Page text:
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Experts, Lawyers Prepare for Election Day Woes

Election experts are warning that “unprecedented stress” on the nation’s polling infrastructure this year and a possible “wave of provisional ballots” being cast in battleground states could leave races up and down the ballot still undecided well after Nov. 4.

“I don’t have a very good feeling right now about Election Day,” said Ken Gross, an election law lawyer at Skadden, Arps, Slate, Meagher & Flom. “Provisional ballots could be the ‘hanging chad’ of the 2008 election, and if they are determinative, provisional ballots are going to take a lot of time to go through.”

The presidential campaigns of Sens. Barack Obama (D-Ill.) and John McCain (R-Ariz.) both declined to discuss Election Day legal strategies with Roll Call, but Gross and other experts predict that if the tally is close, the nation can expect a Florida-like recount debacle, referring to the one in 2000 that left Americans guessing about their new president until Dec. 12.

But instead of punch card machines that now reside in landfills, voting experts say the culprit this time likely will be electronic voting machines and provisional ballots, which voters in many battlegrounds could be forced to cast if their eligibility to vote is in doubt.

“I’m concerned about Florida, in part because they’ve changed their voting machines in some places three times since 2000,” Rick Hasen, professor at Loyola Law School in Los Angeles, said on Monday. “In the unlikely event that the election comes down to provisional ballots, it’s going to be a disaster. They’re the potential hanging chads.”

In addition to the Sunshine State, Hasen’s list of potential trouble spots includes Ohio, New Mexico and Colorado.

Colorado “had big problems in 2006 in Denver with their voting machinery,” Hasen said. “It’s the combination of battleground state and election administration overall, which is basically true in most states.”

Gross called Ohio “ground zero” for potential problems on Election Day, but Ohio Secretary of State Jennifer Brunner, a Democrat, said her office is ready for the influx of voters, staffing a voter help line and working with both parties in preparation.

“Our office on Election Day will be troubleshooting,” Brunner said in an interview late last week.

Brunner also said that the possibility of widespread voter fraud in her state on Election Day has widely been overstated in recent weeks, claiming that polling place fraud “is very detectable.”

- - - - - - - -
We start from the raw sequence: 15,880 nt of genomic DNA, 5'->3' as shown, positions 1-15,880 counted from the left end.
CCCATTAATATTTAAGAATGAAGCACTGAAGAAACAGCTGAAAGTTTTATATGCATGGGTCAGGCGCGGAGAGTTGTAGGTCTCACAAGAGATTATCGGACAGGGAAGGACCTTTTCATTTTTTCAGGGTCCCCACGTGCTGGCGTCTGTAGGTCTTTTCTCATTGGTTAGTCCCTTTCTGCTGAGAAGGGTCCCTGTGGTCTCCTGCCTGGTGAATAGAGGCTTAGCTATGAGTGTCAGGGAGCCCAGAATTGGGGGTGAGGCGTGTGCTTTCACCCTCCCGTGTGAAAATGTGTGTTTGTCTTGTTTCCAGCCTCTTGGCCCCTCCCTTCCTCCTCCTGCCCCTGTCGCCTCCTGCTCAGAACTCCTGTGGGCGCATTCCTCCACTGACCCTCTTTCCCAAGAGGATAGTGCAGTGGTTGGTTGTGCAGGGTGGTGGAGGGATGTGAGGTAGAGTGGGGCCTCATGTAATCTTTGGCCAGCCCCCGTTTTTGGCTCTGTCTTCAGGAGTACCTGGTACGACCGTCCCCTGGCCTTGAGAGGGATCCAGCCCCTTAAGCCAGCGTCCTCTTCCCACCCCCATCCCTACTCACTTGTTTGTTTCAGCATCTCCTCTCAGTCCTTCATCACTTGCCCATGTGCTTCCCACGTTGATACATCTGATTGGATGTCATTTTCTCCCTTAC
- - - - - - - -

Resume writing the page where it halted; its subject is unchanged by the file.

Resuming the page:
“If you were to liken it to baseball, when you swing the bat is when you register to vote,” Brunner said. “When you get to first base that means you’re eligible to vote, and you can’t steal first base.”

Brunner also predicted that the centerpiece of the Republican Election Day strategy in Ohio will be to force as many voters as possible to vote provisionally, allowing lawyers a second crack at disproving a voter’s eligibility in the days and weeks following Nov. 4.

The U.S. Supreme Court last week ruled against the Ohio Republican Party, which recently sought to force as many as 200,000 Ohio voters to use provisional ballots because their names were flagged for misspellings and other inconsistencies in databases.

Provisional ballots allow Republicans “to segregate paper ballots and use legal maneuvering to pick [votes] off one by one to try and affect the outcome of the election,” Brunner said.

The Ohio GOP declined to discuss its Election Day legal strategy with Roll Call.

Gross agreed with Brunner that estimations of possible voter fraud likely have been overestimated. Still, that may not stop Republicans in Ohio and elsewhere playing up the specter of polling-place malfeasance in the hopes of catching a much-needed electoral break.

“There’s clearly been fraudulent activity in the registration process,” Gross said. “The saving grace will probably be that fraud in registration does not mean fraud in voting: If someone registered 17 times, it doesn’t mean that that person is going to vote 17 times — or even more than once.

“It’s hard enough to get people to go to the polls once, let along multiple times,” Gross added.

Like most election watchers, Gross predicts a huge voter turnout nationwide — perhaps 60 percent or more — and “unprecedented numbers of first-time voters.” And like Hasen, Gross predicted that malfunctioning electronic voting machines “will be put to the test.”

Gross also said that the recent foreclosure-driven migration in many areas of the country may add to voter eligibility challenges by Republican and Democratic lawyers alike.

Still, despite apocalyptic predictions from both sides of an Election Day meltdown, Hasen and Gross agree that even if the results of a few downballot races wind up being disputed, the national spotlight will only shine if the Obama-McCain contest is tight, which as of Monday appeared unlikely.

“The big issue is going to be whether it’s close or not — it’s like what Ed Koch said about HMOs: They’re fine as long as you don’t get sick,” Gross said. “If the election’s not close, then all the failings of the system will not come to the fore.”

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